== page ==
Africa: a key battleground in global Islamist jihad
27 Sep 2013|

A Nigerian policeman walks by a newly built wall on a foot patrol near Lido beach in Somalia's capital, Mogadishu.

The African continent is a key battleground in the global Islamist jihad. The horrific terrorist attacks in Kenya this week perpetrated by al-Qaeda affiliate Al-Shabaab tragically highlight this fact. In the interests of Australia’s long-term national security we must, as a country, become more attuned with the threat that Africa-based Islamist militants pose to international security.

This means Australia needs to equip itself with greater knowledge of and increased engagements with our African neighbours. Our foreign policy must be truly global in nature in order to serve our security needs, not narrowly focused on the Asia–Pacific region. It is clearly evident that Islamist terrorist networks and groups have a very global outlook and their engagement with Africa has been astoundingly strategic. In my posts I usually discuss the opportunities which increased engagement with African countries offer Australia, however this must be combined with a focus on the threats which emanate from the region and which further neglect will only exacerbate.

A map of Africa illustrates just too clearly the extent of the threat Islamist militants pose to vast swathes of the continent. The UN Security Council fears the creation of an African ‘arc of instability’ or ‘terrorism arc’ spanning the Sahel and Sahara region and into the Horn of Africa.

The north, west and east of Africa are all facing continuous threats to security and stability from Islamist militant groups, most of which are officially affiliated with al-Qaeda. Recently Mali, Niger, Nigeria, Mauritania, Algeria, Uganda, Somalia and Kenya have suffered violence and threats to security and stability from Islamist militant groups and networks. As we’ve just seen in Kenya, the existence of Islamist militants in one country doesn’t just affect that country, but has the potential to destabilise and terrorise the whole sub-region.

Al-Shabaab claim that their attacks in Nairobi were in retribution for Kenyan army operations in Somalia; they gave a similar motive for their bombings in Uganda in 2010. It’s tragic that the efforts of African states to work through pan-African organisations, such as the African Union, to build improved security, stability and development in their regions, make them prime targets for attack by Islamist militants.

Many African countries are attractive bases and recruiting grounds for Islamist militants. Analysts have long identified that the existence of failed states, if ignored, can become ideal bases for militant groups, as has been the case in Somalia. Unfortunately, the African continent is home to many failed, failing and weak states. Political conflicts and grievances, marginalisation and chronic instability and insecurity are situations Islamists have taken advantage of across Africa. The high levels of extreme poverty and unemployment mean that extremist groups have an easier time recruiting foot soldiers.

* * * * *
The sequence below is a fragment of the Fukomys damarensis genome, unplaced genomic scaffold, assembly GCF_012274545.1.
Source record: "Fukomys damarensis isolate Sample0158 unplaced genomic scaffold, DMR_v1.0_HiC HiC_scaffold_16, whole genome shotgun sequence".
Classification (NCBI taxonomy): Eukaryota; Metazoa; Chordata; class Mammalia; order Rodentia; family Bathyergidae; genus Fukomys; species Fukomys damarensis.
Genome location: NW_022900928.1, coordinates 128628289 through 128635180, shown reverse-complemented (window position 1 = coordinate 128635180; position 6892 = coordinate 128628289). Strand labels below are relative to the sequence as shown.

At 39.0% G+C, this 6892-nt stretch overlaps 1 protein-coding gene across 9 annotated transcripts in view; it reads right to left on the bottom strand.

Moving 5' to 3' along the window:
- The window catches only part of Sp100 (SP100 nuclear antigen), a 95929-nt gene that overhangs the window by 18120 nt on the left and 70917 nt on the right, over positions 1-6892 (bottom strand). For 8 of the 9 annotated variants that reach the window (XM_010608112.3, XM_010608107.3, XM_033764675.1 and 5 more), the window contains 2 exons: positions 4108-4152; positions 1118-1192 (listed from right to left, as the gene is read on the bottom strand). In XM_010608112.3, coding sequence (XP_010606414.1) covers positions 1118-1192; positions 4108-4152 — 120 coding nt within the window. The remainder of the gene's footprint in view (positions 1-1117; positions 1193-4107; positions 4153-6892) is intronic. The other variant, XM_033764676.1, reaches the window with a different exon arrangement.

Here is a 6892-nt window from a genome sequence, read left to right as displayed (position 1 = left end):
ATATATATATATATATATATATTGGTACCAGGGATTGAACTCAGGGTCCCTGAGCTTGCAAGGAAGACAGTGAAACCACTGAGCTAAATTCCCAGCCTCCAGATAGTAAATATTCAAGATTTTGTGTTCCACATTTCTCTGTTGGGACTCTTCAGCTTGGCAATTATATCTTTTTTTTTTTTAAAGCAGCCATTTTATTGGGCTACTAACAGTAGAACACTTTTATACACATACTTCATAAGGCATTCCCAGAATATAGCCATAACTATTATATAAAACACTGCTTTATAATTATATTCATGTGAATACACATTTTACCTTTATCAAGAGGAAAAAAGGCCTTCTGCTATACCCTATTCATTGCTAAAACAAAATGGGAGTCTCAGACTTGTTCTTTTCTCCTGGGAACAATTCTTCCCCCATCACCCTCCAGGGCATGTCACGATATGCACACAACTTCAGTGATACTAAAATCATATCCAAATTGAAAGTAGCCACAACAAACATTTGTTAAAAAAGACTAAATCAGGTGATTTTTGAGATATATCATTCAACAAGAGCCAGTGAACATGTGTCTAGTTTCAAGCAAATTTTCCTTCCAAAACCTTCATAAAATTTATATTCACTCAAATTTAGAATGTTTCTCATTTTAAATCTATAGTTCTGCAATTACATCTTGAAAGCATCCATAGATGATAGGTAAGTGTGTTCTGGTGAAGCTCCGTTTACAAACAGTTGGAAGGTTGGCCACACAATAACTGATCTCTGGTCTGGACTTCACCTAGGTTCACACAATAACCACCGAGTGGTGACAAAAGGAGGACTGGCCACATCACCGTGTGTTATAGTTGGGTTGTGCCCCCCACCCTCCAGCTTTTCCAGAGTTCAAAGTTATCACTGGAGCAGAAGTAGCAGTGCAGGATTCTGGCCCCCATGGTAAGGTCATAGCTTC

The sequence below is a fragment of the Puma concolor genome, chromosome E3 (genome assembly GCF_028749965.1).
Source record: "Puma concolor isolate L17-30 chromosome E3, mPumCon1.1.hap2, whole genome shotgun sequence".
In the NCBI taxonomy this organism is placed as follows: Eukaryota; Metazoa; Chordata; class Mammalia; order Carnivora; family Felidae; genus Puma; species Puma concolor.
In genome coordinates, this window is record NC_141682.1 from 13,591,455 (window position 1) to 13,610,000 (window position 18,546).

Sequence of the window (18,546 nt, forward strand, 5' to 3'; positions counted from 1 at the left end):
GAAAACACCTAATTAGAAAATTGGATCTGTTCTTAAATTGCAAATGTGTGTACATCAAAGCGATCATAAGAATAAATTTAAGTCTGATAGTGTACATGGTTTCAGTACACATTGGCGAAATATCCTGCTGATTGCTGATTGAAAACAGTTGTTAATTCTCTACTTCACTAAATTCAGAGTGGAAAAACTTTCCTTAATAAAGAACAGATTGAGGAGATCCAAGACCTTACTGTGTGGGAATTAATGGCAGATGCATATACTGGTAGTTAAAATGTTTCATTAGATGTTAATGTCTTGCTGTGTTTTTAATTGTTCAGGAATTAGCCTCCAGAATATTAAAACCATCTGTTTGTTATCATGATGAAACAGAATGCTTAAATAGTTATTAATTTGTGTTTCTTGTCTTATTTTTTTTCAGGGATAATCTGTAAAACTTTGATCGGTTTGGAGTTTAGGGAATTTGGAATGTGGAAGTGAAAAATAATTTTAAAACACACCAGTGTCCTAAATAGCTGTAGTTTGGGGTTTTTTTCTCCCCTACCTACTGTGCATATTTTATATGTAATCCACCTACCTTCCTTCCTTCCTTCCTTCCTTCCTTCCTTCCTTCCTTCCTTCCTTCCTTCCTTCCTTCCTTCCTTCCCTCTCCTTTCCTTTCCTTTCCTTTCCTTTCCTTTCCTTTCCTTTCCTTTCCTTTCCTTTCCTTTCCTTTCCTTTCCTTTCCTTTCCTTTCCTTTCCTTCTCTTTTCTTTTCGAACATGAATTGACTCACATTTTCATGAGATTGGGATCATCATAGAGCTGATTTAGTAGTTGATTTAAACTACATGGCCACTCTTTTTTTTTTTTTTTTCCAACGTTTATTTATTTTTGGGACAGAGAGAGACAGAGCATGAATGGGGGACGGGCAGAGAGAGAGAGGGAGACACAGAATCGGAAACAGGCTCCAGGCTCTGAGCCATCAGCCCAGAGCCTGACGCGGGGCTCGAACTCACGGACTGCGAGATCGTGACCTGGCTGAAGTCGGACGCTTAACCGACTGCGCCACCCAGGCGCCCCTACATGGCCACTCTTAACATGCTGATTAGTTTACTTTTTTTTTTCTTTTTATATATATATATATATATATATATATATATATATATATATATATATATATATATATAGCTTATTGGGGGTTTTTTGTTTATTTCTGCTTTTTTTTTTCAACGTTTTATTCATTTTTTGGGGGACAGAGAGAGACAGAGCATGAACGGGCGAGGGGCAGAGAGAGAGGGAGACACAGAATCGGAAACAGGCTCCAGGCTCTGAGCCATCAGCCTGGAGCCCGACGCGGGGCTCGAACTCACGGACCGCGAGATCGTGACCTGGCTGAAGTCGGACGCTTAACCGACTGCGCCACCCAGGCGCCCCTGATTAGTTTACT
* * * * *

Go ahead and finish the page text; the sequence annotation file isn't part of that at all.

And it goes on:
Islamist networks and groups are well known to be involved in the lucrative businesses of piracy, hostage taking and drug trafficking throughout the continent. The existence of porous uncontrolled borders and under-resourced and poorly trained law enforcement and security officials exacerbate the ease with which militant Islamists operate on the continent.

It has been reported that Somalia’s Al-Shabaab has been assisting Nigerian based Islamist militant group Boko Haram in their brutal campaign to establish an Islamic state in Nigeria. There’s been a military crackdown on Boko Haram and civilians have even formed vigilante groups to take them on. Boko Haram has been targeting schools and students in its deadly attacks because of its opposition to ‘Western’ education. These tactics are similar to the attacks on schools and students by Islamist militants in Afghanistan and Pakistan. It’s predicted that Al-Shabaab’s cowardly attack on civilians in Nairobi may bring it more support from Islamist militant groups committed to global jihad, who utilise similar terrorist tactics.

It’s interesting to consider that the name of the Malian town, ‘Timbuktu,’ was once used in Australian vocabulary to refer to somewhere faraway, a kind of mythical place; ‘from here to Timbuktu’ was a popular expression used to denote a huge distance. Earlier this year, Mali became the site of a combined international and African effort to combat al-Qaeda affiliated Islamist militants—a campaign that Australia made financial contributions toward.

Today nowhere is far away, insulated or isolated from anywhere else. The world has become smaller and interconnected and this brings both opportunities and increased dangers and security threats. Australia must be prepared for both the good and the bad, and failing to give adequate attention to the African continent will only have negative ramifications for Australia’s long-term national interests.

Sabrina Joy Smith is a PhD candidate with the Centre for the Study of the Great Lakes Region of Africa at the Institute for Development Studies and Management, Belgium. She is currently based in New South Wales. Image courtesy of Flickr user Albany Associates.